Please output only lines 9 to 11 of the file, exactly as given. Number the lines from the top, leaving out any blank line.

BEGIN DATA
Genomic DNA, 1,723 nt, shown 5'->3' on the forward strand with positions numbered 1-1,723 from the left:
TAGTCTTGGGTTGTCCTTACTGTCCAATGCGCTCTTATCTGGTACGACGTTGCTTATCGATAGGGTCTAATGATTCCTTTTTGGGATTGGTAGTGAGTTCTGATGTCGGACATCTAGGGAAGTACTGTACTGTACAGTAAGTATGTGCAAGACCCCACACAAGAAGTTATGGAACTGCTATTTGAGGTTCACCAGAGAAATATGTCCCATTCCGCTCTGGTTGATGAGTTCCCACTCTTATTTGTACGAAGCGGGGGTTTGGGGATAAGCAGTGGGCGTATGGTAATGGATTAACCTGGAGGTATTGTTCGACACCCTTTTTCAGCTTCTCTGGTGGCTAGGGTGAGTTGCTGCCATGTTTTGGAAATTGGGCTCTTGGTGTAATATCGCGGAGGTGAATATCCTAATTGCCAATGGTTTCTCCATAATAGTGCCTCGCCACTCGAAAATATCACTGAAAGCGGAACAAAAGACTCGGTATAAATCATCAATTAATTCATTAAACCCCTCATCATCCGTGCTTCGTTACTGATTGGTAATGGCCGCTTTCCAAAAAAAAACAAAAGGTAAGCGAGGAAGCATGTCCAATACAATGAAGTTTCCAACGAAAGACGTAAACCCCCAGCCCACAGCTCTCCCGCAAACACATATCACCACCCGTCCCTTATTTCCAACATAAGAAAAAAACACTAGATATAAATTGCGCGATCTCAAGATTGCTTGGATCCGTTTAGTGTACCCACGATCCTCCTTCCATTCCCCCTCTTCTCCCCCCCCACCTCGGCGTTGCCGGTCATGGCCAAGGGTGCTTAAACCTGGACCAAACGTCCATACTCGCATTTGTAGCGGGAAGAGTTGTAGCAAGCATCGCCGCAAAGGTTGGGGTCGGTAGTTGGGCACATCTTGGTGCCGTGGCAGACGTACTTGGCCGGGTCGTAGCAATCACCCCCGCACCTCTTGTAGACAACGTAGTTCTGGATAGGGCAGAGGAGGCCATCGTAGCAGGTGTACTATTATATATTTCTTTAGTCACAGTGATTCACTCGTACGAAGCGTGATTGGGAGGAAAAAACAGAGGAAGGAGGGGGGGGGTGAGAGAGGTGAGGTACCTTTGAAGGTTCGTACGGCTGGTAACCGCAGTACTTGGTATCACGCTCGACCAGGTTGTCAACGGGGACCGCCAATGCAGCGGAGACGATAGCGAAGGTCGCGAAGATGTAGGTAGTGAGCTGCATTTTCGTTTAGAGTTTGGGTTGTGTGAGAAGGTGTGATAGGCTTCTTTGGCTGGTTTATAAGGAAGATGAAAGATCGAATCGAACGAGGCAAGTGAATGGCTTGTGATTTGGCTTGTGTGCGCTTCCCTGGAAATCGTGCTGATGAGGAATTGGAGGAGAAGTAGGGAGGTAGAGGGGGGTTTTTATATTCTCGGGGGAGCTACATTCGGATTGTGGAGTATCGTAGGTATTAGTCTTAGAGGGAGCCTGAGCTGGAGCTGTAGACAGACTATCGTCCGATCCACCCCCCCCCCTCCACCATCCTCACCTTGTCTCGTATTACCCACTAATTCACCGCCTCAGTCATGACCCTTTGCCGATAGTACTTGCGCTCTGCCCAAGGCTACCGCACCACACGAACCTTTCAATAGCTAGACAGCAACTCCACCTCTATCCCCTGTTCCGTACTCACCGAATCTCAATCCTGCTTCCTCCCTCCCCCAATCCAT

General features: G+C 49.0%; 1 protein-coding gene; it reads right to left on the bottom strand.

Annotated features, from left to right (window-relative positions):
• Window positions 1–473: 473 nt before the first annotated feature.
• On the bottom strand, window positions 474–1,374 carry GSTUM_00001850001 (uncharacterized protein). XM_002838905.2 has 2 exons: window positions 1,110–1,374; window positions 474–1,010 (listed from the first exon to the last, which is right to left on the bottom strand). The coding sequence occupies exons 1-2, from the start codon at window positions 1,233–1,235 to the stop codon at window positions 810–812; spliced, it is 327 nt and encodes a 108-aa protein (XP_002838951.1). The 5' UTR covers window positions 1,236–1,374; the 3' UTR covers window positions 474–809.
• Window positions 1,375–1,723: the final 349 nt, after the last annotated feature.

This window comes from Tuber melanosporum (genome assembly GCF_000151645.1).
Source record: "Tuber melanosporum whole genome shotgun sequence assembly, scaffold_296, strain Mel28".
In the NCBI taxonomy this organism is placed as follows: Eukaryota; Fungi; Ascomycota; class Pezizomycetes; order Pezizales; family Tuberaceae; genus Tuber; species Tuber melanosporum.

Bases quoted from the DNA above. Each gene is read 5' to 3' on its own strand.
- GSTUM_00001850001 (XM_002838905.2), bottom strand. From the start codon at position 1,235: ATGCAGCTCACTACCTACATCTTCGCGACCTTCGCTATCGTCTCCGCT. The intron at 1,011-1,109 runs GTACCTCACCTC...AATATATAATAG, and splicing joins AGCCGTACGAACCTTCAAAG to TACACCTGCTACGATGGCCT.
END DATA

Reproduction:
Source record: "Tuber melanosporum whole genome shotgun sequence assembly, scaffold_296, strain Mel28".
In the NCBI taxonomy this organism is placed as follows: Eukaryota; Fungi; Ascomycota; class Pezizomycetes; order Pezizales; family Tuberaceae; genus Tuber; species Tuber melanosporum.

Bases quoted from the DNA above. Each gene is read 5' to 3' on its own strand.